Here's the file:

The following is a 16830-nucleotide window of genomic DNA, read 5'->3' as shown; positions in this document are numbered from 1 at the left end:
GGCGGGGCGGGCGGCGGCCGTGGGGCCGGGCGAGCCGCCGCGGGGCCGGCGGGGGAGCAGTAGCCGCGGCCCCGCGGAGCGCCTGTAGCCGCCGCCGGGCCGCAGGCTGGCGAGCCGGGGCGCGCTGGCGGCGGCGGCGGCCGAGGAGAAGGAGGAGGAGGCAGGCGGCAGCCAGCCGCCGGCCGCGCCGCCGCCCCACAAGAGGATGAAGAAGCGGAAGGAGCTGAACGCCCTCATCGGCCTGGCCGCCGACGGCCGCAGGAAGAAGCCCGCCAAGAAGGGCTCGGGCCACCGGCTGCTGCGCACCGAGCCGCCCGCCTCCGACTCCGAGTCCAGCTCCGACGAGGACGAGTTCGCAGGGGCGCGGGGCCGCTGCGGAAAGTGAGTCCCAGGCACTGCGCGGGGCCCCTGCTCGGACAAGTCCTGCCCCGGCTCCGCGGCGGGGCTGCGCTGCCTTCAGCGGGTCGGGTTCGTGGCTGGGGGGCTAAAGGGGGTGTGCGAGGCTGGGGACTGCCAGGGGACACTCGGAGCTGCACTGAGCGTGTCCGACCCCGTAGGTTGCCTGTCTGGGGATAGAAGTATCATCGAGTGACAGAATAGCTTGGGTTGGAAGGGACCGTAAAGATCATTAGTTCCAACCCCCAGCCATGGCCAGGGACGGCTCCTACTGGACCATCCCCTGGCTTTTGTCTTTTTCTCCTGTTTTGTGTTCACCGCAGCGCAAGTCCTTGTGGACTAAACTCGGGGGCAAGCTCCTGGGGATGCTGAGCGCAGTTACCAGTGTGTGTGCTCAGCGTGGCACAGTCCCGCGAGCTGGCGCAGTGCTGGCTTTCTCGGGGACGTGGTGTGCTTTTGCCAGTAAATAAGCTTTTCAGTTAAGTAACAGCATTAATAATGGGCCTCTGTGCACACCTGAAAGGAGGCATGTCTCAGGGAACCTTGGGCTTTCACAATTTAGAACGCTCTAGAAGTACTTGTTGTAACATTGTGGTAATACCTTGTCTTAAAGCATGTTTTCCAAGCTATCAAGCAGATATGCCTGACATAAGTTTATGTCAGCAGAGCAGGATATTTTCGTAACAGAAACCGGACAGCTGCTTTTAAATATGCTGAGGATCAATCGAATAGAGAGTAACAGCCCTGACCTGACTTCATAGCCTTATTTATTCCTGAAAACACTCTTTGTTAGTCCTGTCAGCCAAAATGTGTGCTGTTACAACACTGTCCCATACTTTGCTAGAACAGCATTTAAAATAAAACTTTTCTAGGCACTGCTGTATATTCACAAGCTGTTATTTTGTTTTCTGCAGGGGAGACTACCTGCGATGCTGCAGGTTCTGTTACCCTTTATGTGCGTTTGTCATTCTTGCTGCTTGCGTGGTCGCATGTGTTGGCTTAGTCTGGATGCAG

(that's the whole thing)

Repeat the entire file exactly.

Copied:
The following is a 16830-nucleotide window of genomic DNA, read 5'->3' as shown; positions in this document are numbered from 1 at the left end:
GGCGGGGCGGGCGGCGGCCGTGGGGCCGGGCGAGCCGCCGCGGGGCCGGCGGGGGAGCAGTAGCCGCGGCCCCGCGGAGCGCCTGTAGCCGCCGCCGGGCCGCAGGCTGGCGAGCCGGGGCGCGCTGGCGGCGGCGGCGGCCGAGGAGAAGGAGGAGGAGGCAGGCGGCAGCCAGCCGCCGGCCGCGCCGCCGCCCCACAAGAGGATGAAGAAGCGGAAGGAGCTGAACGCCCTCATCGGCCTGGCCGCCGACGGCCGCAGGAAGAAGCCCGCCAAGAAGGGCTCGGGCCACCGGCTGCTGCGCACCGAGCCGCCCGCCTCCGACTCCGAGTCCAGCTCCGACGAGGACGAGTTCGCAGGGGCGCGGGGCCGCTGCGGAAAGTGAGTCCCAGGCACTGCGCGGGGCCCCTGCTCGGACAAGTCCTGCCCCGGCTCCGCGGCGGGGCTGCGCTGCCTTCAGCGGGTCGGGTTCGTGGCTGGGGGGCTAAAGGGGGTGTGCGAGGCTGGGGACTGCCAGGGGACACTCGGAGCTGCACTGAGCGTGTCCGACCCCGTAGGTTGCCTGTCTGGGGATAGAAGTATCATCGAGTGACAGAATAGCTTGGGTTGGAAGGGACCGTAAAGATCATTAGTTCCAACCCCCAGCCATGGCCAGGGACGGCTCCTACTGGACCATCCCCTGGCTTTTGTCTTTTTCTCCTGTTTTGTGTTCACCGCAGCGCAAGTCCTTGTGGACTAAACTCGGGGGCAAGCTCCTGGGGATGCTGAGCGCAGTTACCAGTGTGTGTGCTCAGCGTGGCACAGTCCCGCGAGCTGGCGCAGTGCTGGCTTTCTCGGGGACGTGGTGTGCTTTTGCCAGTAAATAAGCTTTTCAGTTAAGTAACAGCATTAATAATGGGCCTCTGTGCACACCTGAAAGGAGGCATGTCTCAGGGAACCTTGGGCTTTCACAATTTAGAACGCTCTAGAAGTACTTGTTGTAACATTGTGGTAATACCTTGTCTTAAAGCATGTTTTCCAAGCTATCAAGCAGATATGCCTGACATAAGTTTATGTCAGCAGAGCAGGATATTTTCGTAACAGAAACCGGACAGCTGCTTTTAAATATGCTGAGGATCAATCGAATAGAGAGTAACAGCCCTGACCTGACTTCATAGCCTTATTTATTCCTGAAAACACTCTTTGTTAGTCCTGTCAGCCAAAATGTGTGCTGTTACAACACTGTCCCATACTTTGCTAGAACAGCATTTAAAATAAAACTTTTCTAGGCACTGCTGTATATTCACAAGCTGTTATTTTGTTTTCTGCAGGGGAGACTACCTGCGATGCTGCAGGTTCTGTTACCCTTTATGTGCGTTTGTCATTCTTGCTGCTTGCGTGGTCGCATGTGTTGGCTTAGTCTGGATGCAG